The semen examination is important in helping to determine the breeding potential of the male (or batch) in question. Despite this, there are limitations to its effectiveness, both inherent and iatrogenic. The inherent limitation is that predicted performance is based on obsolete data reflecting previous (up to several months) spermatogenic history. Iatrogenic limitations are imposed by the method(s) used to collect, handle and examine semen, and also by subsequent interpretation of the results. Here, the discussion will focus upon ways to interpret and minimize errors imposed by iatrogenic factors, including real-life examples. Best practices for semen handling and evaluation will be emphasized, including the rationale for current sperm motility and morphology standards. Finally, biomarkers for specific problems will be discussed, including the use of threshold values.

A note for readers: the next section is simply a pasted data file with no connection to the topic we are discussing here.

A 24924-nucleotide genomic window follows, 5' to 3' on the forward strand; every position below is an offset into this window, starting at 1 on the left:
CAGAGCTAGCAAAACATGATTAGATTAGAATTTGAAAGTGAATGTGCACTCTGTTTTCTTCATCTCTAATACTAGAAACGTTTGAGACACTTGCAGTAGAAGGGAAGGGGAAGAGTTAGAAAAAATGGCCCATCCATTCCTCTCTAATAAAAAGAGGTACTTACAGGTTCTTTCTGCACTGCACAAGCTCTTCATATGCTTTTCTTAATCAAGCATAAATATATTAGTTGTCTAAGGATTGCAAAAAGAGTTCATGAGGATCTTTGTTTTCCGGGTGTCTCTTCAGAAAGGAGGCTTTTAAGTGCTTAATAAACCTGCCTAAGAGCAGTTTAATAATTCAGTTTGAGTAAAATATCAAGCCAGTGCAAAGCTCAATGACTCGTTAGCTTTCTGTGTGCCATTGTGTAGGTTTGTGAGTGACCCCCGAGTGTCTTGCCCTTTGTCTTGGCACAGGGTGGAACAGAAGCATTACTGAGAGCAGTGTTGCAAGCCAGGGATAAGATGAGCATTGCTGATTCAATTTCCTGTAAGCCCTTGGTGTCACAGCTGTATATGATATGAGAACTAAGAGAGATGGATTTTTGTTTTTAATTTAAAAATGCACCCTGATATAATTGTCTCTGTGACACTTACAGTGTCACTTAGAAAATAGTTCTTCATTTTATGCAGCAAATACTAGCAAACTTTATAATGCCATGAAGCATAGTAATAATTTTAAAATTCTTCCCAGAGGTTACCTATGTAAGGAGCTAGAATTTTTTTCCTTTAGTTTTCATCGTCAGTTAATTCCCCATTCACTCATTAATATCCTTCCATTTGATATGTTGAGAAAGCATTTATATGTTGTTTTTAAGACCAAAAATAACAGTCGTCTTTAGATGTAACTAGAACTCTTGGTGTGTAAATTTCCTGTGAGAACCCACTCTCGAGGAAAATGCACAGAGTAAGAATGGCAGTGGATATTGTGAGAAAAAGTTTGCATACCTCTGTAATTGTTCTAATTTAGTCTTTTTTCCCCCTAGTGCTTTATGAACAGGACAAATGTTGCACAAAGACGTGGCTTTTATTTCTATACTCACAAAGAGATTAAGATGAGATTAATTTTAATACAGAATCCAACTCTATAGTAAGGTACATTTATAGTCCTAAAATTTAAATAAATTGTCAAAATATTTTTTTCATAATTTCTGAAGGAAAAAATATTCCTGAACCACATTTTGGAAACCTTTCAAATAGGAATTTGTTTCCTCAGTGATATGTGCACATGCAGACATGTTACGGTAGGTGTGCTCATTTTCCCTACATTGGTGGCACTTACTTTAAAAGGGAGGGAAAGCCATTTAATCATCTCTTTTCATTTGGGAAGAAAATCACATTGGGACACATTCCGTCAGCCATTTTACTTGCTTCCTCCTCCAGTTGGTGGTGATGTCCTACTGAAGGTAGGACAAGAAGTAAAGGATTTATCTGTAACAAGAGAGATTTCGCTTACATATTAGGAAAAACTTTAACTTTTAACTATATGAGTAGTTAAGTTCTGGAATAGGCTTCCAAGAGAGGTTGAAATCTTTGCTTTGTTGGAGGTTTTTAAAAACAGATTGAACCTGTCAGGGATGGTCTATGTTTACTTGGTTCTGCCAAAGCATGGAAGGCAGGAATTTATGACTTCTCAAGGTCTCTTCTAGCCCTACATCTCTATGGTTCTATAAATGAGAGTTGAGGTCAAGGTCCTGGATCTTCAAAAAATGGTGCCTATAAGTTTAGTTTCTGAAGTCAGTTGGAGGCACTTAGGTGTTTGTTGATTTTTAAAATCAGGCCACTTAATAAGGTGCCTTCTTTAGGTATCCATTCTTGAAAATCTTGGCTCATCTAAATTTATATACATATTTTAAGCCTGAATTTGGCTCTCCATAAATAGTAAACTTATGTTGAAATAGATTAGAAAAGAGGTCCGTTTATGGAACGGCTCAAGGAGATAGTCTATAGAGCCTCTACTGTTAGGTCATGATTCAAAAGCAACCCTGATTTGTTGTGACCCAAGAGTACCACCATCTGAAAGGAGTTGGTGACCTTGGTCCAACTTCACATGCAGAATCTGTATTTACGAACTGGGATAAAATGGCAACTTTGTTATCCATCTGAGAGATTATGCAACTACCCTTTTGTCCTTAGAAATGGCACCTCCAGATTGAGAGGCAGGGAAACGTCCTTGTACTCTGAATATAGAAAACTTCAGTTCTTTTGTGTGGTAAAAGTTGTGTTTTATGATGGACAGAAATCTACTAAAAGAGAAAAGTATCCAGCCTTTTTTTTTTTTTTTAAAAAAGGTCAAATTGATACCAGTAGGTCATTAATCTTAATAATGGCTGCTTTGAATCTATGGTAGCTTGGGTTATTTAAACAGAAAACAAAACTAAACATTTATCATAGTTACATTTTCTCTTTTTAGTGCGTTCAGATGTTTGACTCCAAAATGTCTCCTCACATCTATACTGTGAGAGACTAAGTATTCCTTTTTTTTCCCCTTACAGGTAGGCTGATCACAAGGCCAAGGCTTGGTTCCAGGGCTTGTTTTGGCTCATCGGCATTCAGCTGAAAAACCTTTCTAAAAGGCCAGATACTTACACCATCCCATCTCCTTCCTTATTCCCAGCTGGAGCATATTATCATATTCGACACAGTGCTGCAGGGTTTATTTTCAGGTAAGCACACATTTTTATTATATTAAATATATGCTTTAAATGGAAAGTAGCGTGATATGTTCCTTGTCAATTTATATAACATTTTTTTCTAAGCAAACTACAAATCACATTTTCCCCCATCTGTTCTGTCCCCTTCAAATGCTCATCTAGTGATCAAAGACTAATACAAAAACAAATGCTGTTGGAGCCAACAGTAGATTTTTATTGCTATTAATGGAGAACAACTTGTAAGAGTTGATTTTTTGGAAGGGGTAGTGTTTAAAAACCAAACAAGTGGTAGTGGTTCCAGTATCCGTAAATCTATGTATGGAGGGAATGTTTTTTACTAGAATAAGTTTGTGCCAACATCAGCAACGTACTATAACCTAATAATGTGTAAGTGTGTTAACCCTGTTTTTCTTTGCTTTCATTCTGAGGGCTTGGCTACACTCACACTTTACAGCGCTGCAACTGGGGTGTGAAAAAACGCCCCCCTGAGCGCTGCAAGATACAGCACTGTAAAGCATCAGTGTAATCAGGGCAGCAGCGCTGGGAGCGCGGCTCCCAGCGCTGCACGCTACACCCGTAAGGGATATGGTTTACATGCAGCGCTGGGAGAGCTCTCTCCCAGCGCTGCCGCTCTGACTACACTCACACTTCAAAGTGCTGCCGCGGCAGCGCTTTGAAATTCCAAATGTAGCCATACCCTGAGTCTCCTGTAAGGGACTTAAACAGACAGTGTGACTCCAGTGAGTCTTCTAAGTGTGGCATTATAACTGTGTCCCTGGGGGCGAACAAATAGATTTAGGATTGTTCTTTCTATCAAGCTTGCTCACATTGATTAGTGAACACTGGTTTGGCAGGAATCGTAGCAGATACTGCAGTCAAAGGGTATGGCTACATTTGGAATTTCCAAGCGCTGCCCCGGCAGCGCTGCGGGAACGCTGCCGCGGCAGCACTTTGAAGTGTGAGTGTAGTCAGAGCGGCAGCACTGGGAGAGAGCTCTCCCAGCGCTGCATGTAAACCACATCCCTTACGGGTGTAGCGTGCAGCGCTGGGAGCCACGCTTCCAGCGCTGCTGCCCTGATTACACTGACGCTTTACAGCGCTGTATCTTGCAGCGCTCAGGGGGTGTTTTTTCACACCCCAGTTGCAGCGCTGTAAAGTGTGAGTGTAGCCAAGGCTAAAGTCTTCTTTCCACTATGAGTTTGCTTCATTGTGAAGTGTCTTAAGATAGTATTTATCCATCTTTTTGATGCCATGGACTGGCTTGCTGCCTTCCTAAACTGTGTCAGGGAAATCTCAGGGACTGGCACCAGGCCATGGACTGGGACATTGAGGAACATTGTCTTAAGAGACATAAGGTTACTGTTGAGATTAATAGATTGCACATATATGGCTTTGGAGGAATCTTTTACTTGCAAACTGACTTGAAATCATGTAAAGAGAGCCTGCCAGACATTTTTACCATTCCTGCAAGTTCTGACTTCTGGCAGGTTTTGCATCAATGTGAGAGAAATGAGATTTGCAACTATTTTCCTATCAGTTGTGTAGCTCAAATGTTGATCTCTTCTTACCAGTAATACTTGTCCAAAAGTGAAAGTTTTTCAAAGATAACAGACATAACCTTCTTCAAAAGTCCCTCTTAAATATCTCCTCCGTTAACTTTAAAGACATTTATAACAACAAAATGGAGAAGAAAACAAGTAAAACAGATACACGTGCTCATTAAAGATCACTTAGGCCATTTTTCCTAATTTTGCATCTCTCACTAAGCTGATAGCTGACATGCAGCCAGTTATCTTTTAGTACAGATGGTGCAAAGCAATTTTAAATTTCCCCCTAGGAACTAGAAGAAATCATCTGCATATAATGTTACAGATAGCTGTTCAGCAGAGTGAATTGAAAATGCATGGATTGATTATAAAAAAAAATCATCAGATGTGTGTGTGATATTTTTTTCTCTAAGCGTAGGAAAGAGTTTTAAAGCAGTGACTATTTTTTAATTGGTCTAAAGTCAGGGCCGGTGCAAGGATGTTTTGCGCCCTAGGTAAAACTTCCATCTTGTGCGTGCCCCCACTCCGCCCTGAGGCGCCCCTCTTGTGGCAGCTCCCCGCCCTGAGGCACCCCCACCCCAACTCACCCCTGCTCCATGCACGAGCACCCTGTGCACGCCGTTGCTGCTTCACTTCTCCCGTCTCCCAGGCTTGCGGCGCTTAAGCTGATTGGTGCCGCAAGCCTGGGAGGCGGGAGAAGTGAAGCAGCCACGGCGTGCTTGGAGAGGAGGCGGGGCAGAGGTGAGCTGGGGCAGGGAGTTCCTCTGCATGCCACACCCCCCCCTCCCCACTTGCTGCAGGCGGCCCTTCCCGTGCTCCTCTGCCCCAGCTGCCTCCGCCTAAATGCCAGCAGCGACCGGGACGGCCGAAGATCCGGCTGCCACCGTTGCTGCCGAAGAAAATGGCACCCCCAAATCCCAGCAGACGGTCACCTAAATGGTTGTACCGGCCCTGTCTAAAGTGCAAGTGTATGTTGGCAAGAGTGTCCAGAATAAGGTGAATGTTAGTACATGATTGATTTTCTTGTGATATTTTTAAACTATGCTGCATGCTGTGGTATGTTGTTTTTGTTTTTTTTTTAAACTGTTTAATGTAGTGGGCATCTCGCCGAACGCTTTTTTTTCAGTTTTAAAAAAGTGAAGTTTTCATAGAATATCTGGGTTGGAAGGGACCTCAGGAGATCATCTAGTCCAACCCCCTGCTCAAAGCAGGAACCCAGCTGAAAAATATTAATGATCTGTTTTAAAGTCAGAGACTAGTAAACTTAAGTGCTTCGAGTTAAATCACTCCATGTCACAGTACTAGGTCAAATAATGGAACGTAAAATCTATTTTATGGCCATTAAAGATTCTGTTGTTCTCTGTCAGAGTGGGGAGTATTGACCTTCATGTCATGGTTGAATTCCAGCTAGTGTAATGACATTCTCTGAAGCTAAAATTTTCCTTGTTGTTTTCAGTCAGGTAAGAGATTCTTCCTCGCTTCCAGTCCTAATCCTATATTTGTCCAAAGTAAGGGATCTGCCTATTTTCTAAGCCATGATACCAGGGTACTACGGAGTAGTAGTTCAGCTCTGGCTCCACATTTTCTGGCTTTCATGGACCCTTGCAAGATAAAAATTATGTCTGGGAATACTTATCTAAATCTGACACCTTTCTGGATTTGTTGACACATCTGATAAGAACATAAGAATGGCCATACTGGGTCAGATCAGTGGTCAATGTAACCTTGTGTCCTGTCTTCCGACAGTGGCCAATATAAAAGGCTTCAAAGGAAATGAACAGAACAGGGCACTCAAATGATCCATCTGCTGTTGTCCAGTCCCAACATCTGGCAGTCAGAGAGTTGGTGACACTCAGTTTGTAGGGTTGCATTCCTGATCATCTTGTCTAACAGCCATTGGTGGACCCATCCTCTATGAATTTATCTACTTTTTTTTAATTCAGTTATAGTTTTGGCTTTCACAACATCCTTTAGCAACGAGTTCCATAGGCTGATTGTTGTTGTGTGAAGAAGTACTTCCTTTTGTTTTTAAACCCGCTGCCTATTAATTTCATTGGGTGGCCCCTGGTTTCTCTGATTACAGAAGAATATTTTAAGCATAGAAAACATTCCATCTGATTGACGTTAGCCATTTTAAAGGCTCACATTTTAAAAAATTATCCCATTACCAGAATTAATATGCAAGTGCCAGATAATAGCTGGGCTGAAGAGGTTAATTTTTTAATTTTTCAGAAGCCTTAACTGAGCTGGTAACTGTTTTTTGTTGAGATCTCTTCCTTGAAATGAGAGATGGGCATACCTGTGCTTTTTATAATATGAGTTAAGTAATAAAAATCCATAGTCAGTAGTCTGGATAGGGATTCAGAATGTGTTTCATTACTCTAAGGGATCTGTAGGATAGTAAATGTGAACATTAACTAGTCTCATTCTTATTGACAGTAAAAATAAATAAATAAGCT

|Title of host publication||Australian Cattle, Sheep and Reproduction Veterinarians, 2009 Conference; Livestock Reproduction Today and Tomorrow|
|Place of Publication||Brisbane|
|Publisher||Australian Cattle Veterinarians|
|Number of pages||9|
|Publication status||Published - 2009|
|Event||Australian Cattle Veterinarians (ACV) Australian Sheep Veterinarians (ASV) and Australian Reproduction Veterinarians (ARV) Conference - Gold Coast, QLD, Australia|
Duration: 08 Jul 2009 → 12 Jul 2009
|Conference||Australian Cattle Veterinarians (ACV) Australian Sheep Veterinarians (ASV) and Australian Reproduction Veterinarians (ARV) Conference|
|Period||08/07/09 → 12/07/09|
Chenoweth, P. (2009). The Semen Examination. In D. Beggs (Ed.), Australian Cattle, Sheep and Reproduction Veterinarians, 2009 Conference; Livestock Reproduction Today and Tomorrow (pp. 179-187). Australian Cattle Veterinarians.